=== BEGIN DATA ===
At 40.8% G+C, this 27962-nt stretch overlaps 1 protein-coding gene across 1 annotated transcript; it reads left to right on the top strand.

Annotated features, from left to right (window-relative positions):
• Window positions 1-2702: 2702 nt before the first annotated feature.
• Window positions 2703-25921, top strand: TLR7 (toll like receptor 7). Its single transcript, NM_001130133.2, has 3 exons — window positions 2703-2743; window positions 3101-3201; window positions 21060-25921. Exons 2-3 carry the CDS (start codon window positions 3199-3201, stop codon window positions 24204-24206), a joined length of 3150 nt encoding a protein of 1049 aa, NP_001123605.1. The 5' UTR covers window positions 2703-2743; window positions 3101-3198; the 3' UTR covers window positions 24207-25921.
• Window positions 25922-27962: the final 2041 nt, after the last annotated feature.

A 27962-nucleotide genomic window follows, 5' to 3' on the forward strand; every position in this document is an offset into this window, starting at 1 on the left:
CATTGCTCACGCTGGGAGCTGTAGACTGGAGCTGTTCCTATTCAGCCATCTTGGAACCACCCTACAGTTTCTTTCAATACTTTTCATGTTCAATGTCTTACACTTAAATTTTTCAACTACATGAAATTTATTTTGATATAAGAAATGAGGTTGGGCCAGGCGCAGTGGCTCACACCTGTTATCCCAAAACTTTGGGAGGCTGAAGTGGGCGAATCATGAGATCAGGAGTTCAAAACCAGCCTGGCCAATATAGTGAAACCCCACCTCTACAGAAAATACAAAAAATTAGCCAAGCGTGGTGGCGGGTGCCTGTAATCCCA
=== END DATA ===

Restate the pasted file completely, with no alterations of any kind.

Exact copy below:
At 40.8% G+C, this 27962-nt stretch overlaps 1 protein-coding gene across 1 annotated transcript; it reads left to right on the top strand.

Annotated features, from left to right (window-relative positions):
• Window positions 1-2702: 2702 nt before the first annotated feature.
• Window positions 2703-25921, top strand: TLR7 (toll like receptor 7). Its single transcript, NM_001130133.2, has 3 exons — window positions 2703-2743; window positions 3101-3201; window positions 21060-25921. Exons 2-3 carry the CDS (start codon window positions 3199-3201, stop codon window positions 24204-24206), a joined length of 3150 nt encoding a protein of 1049 aa, NP_001123605.1. The 5' UTR covers window positions 2703-2743; window positions 3101-3198; the 3' UTR covers window positions 24207-25921.
• Window positions 25922-27962: the final 2041 nt, after the last annotated feature.

A 27962-nucleotide genomic window follows, 5' to 3' on the forward strand; every position in this document is an offset into this window, starting at 1 on the left:
CATTGCTCACGCTGGGAGCTGTAGACTGGAGCTGTTCCTATTCAGCCATCTTGGAACCACCCTACAGTTTCTTTCAATACTTTTCATGTTCAATGTCTTACACTTAAATTTTTCAACTACATGAAATTTATTTTGATATAAGAAATGAGGTTGGGCCAGGCGCAGTGGCTCACACCTGTTATCCCAAAACTTTGGGAGGCTGAAGTGGGCGAATCATGAGATCAGGAGTTCAAAACCAGCCTGGCCAATATAGTGAAACCCCACCTCTACAGAAAATACAAAAAATTAGCCAAGCGTGGTGGCGGGTGCCTGTAATCCCA